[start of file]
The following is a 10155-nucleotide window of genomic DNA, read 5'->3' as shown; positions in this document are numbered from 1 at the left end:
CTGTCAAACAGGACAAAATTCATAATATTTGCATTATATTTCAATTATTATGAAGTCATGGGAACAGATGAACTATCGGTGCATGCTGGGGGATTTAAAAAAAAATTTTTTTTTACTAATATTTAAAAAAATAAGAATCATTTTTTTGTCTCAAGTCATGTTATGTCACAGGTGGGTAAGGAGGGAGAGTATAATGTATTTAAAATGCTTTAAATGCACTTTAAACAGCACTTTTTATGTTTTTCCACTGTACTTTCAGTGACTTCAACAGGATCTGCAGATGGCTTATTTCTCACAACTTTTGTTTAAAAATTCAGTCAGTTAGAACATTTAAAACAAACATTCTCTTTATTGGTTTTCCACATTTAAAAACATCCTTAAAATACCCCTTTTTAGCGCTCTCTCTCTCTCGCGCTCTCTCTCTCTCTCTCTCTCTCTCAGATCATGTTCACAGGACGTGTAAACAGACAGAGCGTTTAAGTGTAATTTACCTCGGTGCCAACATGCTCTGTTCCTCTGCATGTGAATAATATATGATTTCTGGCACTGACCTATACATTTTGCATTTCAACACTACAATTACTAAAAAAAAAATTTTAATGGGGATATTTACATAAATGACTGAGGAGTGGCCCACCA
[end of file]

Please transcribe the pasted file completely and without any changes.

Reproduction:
The following is a 10155-nucleotide window of genomic DNA, read 5'->3' as shown; positions in this document are numbered from 1 at the left end:
CTGTCAAACAGGACAAAATTCATAATATTTGCATTATATTTCAATTATTATGAAGTCATGGGAACAGATGAACTATCGGTGCATGCTGGGGGATTTAAAAAAAAATTTTTTTTTACTAATATTTAAAAAAATAAGAATCATTTTTTTGTCTCAAGTCATGTTATGTCACAGGTGGGTAAGGAGGGAGAGTATAATGTATTTAAAATGCTTTAAATGCACTTTAAACAGCACTTTTTATGTTTTTCCACTGTACTTTCAGTGACTTCAACAGGATCTGCAGATGGCTTATTTCTCACAACTTTTGTTTAAAAATTCAGTCAGTTAGAACATTTAAAACAAACATTCTCTTTATTGGTTTTCCACATTTAAAAACATCCTTAAAATACCCCTTTTTAGCGCTCTCTCTCTCTCGCGCTCTCTCTCTCTCTCTCTCTCTCTCAGATCATGTTCACAGGACGTGTAAACAGACAGAGCGTTTAAGTGTAATTTACCTCGGTGCCAACATGCTCTGTTCCTCTGCATGTGAATAATATATGATTTCTGGCACTGACCTATACATTTTGCATTTCAACACTACAATTACTAAAAAAAAAATTTTAATGGGGATATTTACATAAATGACTGAGGAGTGGCCCACCA